1. I’d like to complete more runs than last year. This means I’ll need to complete a total of four or more runs in the two-and-a-half-ish months.
  2. I want to achieve the Triple Crown (Exdeath, Shinryu, and Omega) at least once.
  3. I want to collect as many badges as possible, which will mean completing runs with as many different rules as possible.
  4. I want to try some of the new rule sets.
  5. As always, I want to have some fun.

I plan to start simple and work my way up. I believe I will register for a normal or random run with the “fifth job” rule variant to kick things off. After that, we’ll see where we go from there. If I’ve piqued your interest about this event, I highly suggest you check it out!

Cogmind Has Hit Early Access

I’m excited to announce that one of my favourite games has finally hit Steam. Cogmind, a traditional roguelike in development for the last 4 years, was released on Steam Early Access this week. The game’s developer, Josh Ge, has been working solo on it since February of 2012 as an indie developer. I have a wealth of respect for Josh, who I have been friends with (if he’ll let me use that term) on twitter for the last year or so. During this time, I’ve watched him work passionately on the game as it has taken shape from a 7 Day Roguelike into a full-blooded traditional roguelike. I have no doubt that the game will be received well, and that Cogmind represents a new era of roguelike design. It should become a staple of the genre with the likes of Nethack, ADOM, and DCSS. Go and check it out now.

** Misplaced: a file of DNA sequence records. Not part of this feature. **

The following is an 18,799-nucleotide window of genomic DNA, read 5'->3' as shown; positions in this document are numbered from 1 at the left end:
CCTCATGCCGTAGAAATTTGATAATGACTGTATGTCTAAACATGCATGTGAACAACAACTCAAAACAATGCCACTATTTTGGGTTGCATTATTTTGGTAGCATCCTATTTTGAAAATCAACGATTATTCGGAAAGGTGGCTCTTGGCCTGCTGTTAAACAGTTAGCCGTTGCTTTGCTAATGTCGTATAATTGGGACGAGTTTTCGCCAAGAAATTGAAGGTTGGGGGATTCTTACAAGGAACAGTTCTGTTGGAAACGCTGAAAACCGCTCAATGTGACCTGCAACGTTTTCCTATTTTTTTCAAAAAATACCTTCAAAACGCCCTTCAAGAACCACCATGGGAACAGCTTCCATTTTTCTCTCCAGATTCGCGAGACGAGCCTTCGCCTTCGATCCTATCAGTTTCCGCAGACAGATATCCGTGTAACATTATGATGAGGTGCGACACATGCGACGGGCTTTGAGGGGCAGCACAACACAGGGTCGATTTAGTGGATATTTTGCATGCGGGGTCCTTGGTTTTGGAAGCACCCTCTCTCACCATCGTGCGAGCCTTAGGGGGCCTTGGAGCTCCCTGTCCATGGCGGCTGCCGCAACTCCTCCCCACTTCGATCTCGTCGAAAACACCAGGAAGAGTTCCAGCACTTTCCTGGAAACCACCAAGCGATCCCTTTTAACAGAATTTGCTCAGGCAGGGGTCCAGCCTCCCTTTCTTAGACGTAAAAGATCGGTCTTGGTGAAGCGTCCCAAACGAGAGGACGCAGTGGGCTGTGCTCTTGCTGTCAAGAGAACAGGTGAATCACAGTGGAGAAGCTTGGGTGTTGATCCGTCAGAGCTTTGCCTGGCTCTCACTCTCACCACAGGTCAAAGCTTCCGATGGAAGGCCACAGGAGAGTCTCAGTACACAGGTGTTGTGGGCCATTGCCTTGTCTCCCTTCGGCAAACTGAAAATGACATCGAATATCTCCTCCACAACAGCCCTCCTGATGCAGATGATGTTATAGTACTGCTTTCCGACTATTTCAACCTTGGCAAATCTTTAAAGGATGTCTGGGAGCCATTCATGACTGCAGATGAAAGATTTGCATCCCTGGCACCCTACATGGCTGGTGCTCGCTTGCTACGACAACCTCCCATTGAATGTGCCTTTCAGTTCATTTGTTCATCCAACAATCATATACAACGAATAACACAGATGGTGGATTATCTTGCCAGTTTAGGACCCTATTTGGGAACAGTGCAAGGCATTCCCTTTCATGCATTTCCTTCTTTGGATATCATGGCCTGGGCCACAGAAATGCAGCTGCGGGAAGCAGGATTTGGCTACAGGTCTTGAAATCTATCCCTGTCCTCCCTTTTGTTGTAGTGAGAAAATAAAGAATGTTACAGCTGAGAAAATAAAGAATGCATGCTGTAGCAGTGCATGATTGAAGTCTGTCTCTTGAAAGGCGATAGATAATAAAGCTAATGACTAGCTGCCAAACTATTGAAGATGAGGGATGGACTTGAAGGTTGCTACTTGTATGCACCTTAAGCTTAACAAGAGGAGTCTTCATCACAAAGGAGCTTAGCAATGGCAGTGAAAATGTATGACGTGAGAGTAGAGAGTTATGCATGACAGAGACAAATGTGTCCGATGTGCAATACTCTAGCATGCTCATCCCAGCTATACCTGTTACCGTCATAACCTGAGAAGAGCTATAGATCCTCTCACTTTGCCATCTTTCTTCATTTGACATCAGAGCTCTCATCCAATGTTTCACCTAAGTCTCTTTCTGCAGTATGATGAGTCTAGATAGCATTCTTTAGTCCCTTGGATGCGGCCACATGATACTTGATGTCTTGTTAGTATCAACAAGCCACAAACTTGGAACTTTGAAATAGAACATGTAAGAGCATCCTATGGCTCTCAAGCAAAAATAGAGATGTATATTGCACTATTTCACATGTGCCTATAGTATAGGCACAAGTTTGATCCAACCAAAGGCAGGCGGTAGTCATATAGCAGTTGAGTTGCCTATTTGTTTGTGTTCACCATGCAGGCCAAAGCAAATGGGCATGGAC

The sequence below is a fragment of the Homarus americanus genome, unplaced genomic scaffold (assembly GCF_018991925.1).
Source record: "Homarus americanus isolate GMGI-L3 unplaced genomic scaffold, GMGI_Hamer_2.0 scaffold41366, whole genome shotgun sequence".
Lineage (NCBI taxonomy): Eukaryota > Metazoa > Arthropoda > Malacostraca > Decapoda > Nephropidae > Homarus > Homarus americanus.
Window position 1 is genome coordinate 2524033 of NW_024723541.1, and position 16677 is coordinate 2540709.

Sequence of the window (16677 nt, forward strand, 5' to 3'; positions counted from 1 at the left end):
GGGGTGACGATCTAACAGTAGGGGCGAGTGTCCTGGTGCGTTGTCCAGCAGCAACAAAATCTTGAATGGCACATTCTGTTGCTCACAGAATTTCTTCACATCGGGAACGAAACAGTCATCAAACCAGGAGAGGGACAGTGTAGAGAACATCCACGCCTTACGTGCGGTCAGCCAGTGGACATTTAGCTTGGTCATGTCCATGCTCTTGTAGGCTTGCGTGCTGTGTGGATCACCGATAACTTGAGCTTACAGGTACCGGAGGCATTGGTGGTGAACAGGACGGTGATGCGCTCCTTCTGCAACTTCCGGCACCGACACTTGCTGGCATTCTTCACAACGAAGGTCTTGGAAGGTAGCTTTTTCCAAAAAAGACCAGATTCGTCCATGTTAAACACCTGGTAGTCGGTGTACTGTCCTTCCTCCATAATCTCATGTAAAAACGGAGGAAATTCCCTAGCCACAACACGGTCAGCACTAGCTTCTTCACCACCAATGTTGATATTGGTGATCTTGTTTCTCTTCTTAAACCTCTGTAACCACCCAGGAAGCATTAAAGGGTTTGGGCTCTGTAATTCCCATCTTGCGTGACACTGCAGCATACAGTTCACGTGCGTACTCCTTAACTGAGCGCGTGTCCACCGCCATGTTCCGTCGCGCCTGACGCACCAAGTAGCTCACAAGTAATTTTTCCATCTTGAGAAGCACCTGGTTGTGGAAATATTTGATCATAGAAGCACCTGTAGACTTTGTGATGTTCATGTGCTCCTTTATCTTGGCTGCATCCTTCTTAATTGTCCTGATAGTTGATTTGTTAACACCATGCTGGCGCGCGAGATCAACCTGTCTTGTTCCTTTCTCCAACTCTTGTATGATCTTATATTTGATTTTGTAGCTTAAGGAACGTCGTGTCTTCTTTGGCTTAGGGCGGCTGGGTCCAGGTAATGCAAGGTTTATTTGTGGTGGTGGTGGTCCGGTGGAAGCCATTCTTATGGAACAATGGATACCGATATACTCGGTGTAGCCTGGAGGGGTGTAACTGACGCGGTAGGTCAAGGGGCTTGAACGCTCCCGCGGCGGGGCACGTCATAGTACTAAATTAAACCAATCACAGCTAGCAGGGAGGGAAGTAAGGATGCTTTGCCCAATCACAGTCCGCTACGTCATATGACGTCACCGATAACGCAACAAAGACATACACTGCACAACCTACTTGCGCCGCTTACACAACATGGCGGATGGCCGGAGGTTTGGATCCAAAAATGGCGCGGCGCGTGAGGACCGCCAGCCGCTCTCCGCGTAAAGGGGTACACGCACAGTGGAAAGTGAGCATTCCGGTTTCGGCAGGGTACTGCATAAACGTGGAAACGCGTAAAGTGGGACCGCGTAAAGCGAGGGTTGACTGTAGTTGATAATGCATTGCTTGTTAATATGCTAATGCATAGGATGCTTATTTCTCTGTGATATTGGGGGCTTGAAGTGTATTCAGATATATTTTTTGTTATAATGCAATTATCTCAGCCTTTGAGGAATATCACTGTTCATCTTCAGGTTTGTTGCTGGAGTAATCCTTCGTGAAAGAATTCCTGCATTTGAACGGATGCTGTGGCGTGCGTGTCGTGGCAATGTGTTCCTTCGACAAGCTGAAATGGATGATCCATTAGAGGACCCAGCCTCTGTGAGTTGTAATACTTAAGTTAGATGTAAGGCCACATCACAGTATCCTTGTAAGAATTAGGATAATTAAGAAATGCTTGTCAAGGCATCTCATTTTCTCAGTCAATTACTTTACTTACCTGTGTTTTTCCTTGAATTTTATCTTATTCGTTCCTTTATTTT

Congratulations on your launch, Josh, and I know this is only the beginning.

Blade Runner (1992)

I have yet to see the new Blade Runner 2049, and I might need to do so soon, if the box office numbers are any indication. However, I sat down and watched the original Blade Runner this past week, as planned. It’s been years since I watched the film, and I have to say I enjoyed revisiting it immensely. I actually ended up watching both the theatrical release and the final cut versions, with the few differences that actually entails.